Foreign spies would gain a wealth of information if details of some secret trials relating to national security breaches were made more public, Australia's domestic spy agency has warned.
The Independent National Security Legislation Monitor heard from a range of experts at a Wednesday public hearing over whether national security laws allowing a former intelligence officer, known as Witness J or "Alan Johns", to have his case heard in total secrecy were appropriate.
Australian Security and Intelligence Organisation director-general Mike Burgess said his agency supported being more open and transparent but cautioned there was a limit to that commitment.
"This is a security issue as well as a safety issue," Mr Burgess said on Wednesday.
"Foreign intelligence services are seeking to obtain classified and privileged information to gain advantage over Australia's defence."
He later added even disclosing a closed court hearing's location could help foreign spies piece together clues to confirm the identity of national intelligence officers.
"They also look for innocuous information they can use to piece together to unravel or reveal more sensitive information, including about our sources, methods and capabilities," Mr Burgess said.
"For reasons I've explained, it is important that options continue to be made available to protect highly sensitive information in criminal proceedings."
Office of National Intelligence first assistant director-general Kathryn McMullan also warned "determined adversaries" would target criminal proceedings dealing with matters of national security if laws were relaxed.
"Ultimately, decisions about the public disclosure of intelligence information require complex and careful considerations about the possible harm that could occur from any disclosures on a case by case basis," Ms McMullan said.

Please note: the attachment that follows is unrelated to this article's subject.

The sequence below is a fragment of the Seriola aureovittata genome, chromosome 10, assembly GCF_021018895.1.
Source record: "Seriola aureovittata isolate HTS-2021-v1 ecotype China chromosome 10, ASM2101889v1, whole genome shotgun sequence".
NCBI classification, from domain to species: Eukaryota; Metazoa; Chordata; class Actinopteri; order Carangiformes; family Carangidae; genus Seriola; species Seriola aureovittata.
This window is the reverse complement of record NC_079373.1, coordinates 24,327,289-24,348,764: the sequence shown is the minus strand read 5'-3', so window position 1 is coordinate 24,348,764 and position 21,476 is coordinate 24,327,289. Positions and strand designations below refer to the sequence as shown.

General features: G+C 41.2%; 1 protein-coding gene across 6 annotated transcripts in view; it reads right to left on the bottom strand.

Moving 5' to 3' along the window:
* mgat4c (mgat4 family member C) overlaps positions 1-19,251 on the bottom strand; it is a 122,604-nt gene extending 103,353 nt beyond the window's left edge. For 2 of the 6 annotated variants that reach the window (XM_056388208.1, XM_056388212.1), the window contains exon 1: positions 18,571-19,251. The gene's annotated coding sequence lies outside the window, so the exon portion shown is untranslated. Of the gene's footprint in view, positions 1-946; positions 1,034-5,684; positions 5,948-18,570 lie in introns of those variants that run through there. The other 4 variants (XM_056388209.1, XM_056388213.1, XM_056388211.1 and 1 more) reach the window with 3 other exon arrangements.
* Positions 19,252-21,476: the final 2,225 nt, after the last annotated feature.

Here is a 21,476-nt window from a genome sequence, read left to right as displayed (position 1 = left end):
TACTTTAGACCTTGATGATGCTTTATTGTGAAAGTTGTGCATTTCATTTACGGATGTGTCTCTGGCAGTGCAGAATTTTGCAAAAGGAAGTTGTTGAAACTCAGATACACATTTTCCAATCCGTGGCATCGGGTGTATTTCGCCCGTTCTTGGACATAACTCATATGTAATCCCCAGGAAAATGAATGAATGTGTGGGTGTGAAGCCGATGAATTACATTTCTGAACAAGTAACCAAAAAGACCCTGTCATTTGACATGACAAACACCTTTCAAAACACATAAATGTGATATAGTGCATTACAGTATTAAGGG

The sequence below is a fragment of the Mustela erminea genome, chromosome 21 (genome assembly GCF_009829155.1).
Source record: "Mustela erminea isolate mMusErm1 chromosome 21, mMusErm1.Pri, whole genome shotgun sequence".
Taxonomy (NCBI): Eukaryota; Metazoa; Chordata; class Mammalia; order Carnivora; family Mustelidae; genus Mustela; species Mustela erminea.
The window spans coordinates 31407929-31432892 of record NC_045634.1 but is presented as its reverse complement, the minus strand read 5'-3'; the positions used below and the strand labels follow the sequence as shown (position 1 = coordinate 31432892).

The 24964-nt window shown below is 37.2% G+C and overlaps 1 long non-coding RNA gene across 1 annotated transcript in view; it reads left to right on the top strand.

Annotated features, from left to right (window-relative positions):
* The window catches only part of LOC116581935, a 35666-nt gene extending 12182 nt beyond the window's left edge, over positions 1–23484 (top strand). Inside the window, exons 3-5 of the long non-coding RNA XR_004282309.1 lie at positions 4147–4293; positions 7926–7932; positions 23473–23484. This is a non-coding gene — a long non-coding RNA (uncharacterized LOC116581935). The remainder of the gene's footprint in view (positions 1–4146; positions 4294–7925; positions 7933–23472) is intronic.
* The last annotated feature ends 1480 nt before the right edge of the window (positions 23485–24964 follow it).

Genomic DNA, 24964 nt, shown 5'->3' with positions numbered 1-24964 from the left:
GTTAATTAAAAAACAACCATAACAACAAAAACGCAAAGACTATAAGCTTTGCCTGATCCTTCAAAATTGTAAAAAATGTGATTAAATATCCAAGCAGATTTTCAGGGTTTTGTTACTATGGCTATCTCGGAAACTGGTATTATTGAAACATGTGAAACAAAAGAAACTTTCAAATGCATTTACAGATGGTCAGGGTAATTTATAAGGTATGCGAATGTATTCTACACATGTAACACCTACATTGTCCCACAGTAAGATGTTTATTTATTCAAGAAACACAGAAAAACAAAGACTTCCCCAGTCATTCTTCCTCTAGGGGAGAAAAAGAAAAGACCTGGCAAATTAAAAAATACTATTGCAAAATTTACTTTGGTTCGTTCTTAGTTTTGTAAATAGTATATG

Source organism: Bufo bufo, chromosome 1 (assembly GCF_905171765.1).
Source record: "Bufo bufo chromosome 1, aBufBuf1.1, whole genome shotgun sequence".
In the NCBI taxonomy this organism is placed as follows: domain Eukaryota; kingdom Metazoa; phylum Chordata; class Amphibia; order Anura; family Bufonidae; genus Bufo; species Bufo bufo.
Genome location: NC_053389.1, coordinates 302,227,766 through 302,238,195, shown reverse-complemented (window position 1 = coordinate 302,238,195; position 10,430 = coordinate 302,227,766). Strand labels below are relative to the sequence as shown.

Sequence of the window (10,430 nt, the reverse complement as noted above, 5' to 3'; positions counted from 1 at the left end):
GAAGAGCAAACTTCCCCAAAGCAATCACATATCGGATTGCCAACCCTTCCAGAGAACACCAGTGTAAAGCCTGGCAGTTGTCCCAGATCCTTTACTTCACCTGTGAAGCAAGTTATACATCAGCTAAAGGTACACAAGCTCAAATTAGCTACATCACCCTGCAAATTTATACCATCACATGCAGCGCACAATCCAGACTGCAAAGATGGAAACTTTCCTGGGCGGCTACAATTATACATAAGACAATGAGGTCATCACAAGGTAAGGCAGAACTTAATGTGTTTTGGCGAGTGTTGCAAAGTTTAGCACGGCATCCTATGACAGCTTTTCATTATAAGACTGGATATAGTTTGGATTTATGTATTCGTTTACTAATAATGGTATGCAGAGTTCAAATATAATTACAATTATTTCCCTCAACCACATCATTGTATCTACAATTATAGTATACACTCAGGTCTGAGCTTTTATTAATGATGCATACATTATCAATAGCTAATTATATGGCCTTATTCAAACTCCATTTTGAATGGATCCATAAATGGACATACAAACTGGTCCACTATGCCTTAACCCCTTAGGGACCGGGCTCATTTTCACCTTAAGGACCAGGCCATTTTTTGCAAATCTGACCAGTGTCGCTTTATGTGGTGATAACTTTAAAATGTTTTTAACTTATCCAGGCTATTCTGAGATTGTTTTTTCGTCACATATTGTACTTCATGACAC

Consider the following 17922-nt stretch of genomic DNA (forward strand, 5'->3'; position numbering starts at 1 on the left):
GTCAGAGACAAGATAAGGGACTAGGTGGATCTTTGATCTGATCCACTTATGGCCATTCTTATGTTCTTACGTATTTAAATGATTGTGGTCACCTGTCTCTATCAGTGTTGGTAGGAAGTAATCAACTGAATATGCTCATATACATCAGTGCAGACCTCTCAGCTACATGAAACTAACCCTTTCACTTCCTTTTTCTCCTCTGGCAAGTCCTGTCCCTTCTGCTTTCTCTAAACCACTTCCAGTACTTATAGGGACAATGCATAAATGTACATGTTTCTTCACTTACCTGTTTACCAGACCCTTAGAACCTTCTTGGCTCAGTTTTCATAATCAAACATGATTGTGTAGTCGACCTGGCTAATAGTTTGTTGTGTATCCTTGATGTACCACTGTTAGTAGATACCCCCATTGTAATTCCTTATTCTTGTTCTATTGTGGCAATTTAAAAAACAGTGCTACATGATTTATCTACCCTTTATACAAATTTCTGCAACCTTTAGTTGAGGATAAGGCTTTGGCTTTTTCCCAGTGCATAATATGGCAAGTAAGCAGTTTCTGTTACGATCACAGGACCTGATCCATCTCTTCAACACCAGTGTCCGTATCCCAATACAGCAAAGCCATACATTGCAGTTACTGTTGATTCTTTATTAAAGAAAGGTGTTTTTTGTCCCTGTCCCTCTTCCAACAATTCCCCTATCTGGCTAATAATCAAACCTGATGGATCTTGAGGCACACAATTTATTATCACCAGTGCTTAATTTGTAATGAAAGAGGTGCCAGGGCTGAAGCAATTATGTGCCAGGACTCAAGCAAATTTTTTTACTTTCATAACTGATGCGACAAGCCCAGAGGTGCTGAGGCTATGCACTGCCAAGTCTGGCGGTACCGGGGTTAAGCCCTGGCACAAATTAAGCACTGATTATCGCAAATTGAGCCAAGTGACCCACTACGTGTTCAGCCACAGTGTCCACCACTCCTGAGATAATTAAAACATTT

Both Mr Burgess and Ms McMullan stressed the importance of maintaining trusted intelligence sharing with international security agencies, which added another challenge if certain information revealed in trials was not concealed.
Legal and human rights experts earlier offered potential solutions to strike the balance between allowing for transparent and open judicial hearings while containing risks to national security.
Human Rights Law Centre senior lawyer Kieran Pender said similar examples in countries such as the United Kingdom showed both camps could be appeased with adjustments to the laws.
He offered three key recommendations - the court should be made to provide reasons for why a case is to be closed to the public, a "secret judgments library" should be established and periodically reviewed to determine whether secrecy is to be maintained, and a new scheme to argue a public interest case in open justice should be created.
"The balance between national security concerns and open justice can be struck in a manner that accommodates both without reducing open justice to nothing," Mr Pender said in his opening remark.
National security legislation monitor head Grant Donaldson said he was considering launching further inquiries into the use of national security laws in the cases of Bernard Collaery and Witness K.
"I will be considering that matter at the appropriate time," Mr Donaldson said in a March hearing.
"There has been a great deal of disquiet concerning the invocation of the NSI Act in the circumstances of the Collaery matter."
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